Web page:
## Archive for July, 2017

### The State of Automated Factchecking

Wednesday, July 5th, 2017

The State of Automated Factchecking by Mevan Babakar and Will Moy.

From the webpage:

The State of Automated Factchecking is an in-depth report looking at where we are with automated factchecking globally, and where we could get to with the necessary funding.

It sets out Full Fact’s roadmap for our own work on automated factchecking, and our design principles for the tools we are building.

We propose principles of collaboration for factchecking organisations, researchers and computer scientists around the world.

We hope that it will be the beginning of many fruitful conversations.

It’s split into two parts:

Part One: A roadmap for automated factchecking
Part Two: What we can do now and what remains to be done

### Summary

• We can scale up and speed up factchecking dramatically using technology that exists now.
• We are months—and relatively small amounts of money—away from handing practical automated tools to factcheckers and journalists. This is not the horizon of artificial intelligence; it is simply the application of existing technology to factchecking.
• Automated factchecking projects are taking place across the world, but they are fragmented. This means factcheckers and researchers are wasting time and money reinventing the wheel.
• We propose open standards. Automated factchecking will come to fruition in a more coherent and efficient way if key players think in terms of similar questions and design principles, learn from existing language processing tasks, and build shared infrastructure.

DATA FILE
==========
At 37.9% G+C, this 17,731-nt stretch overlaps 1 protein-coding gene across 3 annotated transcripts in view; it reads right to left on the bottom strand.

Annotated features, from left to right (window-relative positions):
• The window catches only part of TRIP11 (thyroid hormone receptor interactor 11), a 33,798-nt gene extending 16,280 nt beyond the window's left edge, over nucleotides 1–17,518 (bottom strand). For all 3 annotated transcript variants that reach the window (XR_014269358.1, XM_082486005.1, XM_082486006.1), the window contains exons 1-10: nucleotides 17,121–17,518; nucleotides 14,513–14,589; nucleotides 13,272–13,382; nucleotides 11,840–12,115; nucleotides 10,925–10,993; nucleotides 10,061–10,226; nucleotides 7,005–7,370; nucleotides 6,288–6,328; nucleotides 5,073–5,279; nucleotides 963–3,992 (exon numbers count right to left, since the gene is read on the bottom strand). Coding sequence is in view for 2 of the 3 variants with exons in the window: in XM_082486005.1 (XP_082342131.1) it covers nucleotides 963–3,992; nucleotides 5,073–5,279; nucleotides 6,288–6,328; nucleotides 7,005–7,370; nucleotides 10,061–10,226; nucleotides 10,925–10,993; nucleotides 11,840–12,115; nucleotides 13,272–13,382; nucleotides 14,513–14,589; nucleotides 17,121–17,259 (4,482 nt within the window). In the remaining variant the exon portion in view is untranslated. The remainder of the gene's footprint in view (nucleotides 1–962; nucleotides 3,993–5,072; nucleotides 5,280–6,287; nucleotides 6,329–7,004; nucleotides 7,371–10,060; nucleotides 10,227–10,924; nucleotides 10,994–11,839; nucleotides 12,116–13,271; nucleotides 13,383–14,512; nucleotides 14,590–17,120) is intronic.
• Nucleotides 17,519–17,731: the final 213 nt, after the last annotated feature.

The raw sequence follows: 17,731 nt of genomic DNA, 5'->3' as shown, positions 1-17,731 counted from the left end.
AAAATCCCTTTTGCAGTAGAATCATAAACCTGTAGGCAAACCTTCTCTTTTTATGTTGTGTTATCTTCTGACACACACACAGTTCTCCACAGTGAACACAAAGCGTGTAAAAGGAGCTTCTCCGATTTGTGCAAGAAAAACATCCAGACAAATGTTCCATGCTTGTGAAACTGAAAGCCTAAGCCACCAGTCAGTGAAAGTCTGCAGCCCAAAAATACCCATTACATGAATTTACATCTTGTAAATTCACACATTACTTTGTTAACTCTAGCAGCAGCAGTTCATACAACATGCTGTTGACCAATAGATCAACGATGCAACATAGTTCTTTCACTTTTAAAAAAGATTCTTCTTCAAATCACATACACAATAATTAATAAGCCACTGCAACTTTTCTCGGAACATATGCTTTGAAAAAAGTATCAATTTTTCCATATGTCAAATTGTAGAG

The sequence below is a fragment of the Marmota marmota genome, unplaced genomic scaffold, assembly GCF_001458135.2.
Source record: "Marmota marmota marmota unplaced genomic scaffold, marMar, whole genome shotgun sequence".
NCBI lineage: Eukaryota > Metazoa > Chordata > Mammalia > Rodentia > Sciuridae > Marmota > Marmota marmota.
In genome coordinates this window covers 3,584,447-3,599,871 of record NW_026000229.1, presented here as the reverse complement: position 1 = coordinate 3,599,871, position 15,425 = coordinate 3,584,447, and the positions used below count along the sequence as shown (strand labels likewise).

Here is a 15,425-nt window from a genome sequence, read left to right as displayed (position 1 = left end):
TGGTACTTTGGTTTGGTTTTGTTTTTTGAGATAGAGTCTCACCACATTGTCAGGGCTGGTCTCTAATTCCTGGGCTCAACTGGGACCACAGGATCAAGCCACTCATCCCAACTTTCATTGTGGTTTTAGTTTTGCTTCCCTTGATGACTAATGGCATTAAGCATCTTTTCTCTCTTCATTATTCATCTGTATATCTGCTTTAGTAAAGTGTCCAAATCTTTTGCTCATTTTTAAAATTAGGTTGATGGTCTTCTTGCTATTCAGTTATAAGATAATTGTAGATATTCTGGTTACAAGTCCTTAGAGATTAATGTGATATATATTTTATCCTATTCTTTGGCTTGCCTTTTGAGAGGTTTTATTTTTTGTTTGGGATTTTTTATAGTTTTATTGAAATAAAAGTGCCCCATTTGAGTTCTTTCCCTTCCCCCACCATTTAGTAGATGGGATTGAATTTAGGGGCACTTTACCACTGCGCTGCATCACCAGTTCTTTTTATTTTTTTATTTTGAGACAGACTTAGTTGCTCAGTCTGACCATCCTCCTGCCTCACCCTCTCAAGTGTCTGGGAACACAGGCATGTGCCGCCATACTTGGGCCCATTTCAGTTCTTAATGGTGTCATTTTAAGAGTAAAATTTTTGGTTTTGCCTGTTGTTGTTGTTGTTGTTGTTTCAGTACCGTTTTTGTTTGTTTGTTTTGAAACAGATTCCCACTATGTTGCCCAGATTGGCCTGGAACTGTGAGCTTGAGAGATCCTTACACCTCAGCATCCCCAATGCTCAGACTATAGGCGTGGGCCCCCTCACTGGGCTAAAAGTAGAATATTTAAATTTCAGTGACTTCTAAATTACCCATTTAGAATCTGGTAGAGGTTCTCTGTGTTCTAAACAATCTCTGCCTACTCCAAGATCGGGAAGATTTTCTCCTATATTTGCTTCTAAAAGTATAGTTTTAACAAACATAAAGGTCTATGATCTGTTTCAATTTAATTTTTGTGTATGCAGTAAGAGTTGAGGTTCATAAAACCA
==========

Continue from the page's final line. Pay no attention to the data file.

• International collaboration is vital so that the system works in several languages and countries.
• Research into machine learning must continue, but we can make serious progress harnessing other technologies in the meantime.

Read The State of Automated Factchecking (pdf, 6Mb) and sign up below to keep up with the latest.

### Stay up to date

To stay updated on our progress subscribe to our automated factchecking mailing list, or for any specific questions email Mevan Babakar at mevan@fullfact.org

I mention this report as background reading for the latest efforts by Full Fact to develop automated fact-checking tools.

Enjoy!

### Media outrage on threatened violence against Assange?

Sunday, July 2nd, 2017

From the post:

Wikileaks Editor-in-Chief Julian Assange tweeted extensively overnight regarding what he labeled tolerant liberals who have called for his assassination and torture. Assange called such media figures “blue-ticks.” It is not clear at this time what may have prompted the series of tweets. Assange also referenced the torture and murder of what he called “alleged sources” during the series of tweets. He also implicated Hillary Clinton in some of the references. Some understood this to be a reference to the upcoming anniversary of Seth Rich’s murder, but it is not clear at this time who Assange may have been specifically referring to.

I won’t repeat the latest dust-up between the US media and the village idiot they helped elect with their fascination for “man bites dog” type news. Candidate X said Y or did outrageous act Z, so, why is that news? The “media” that reports meetings between US presidents and aliens in the Rose Garden needs something to print. Could have left such stories to them.

Now, however, the candidate they favored with $millions if not$billions in free coverage, is rough-housing with the media. Oh, my!

When you think about reporters in other countries who die on a regular basis, year in and year out, a little harsh talk pales by comparison.

Not to mention the hypocrisy of the US media that reacts to every unkind twitch of the current Whitehouse, but blandly reports calls for the murder of Julian Assange.

I disagree with Assange’s partial leaks*, but even with partial leaks, Assange has empowered public discussion of vital issues for years. You need to ask yourself why in the face of that history, he is not attracting support from mainstream media. Or outrage at calls for violence, explicit calls, against him. (Care to comment New York Times, Washington Post?)

* I disagree on partial leaks because full leaks are likely to be more damaging to those responsible for immoral and/or illegal activity. To that end, those harmed by leaks should have made better choices.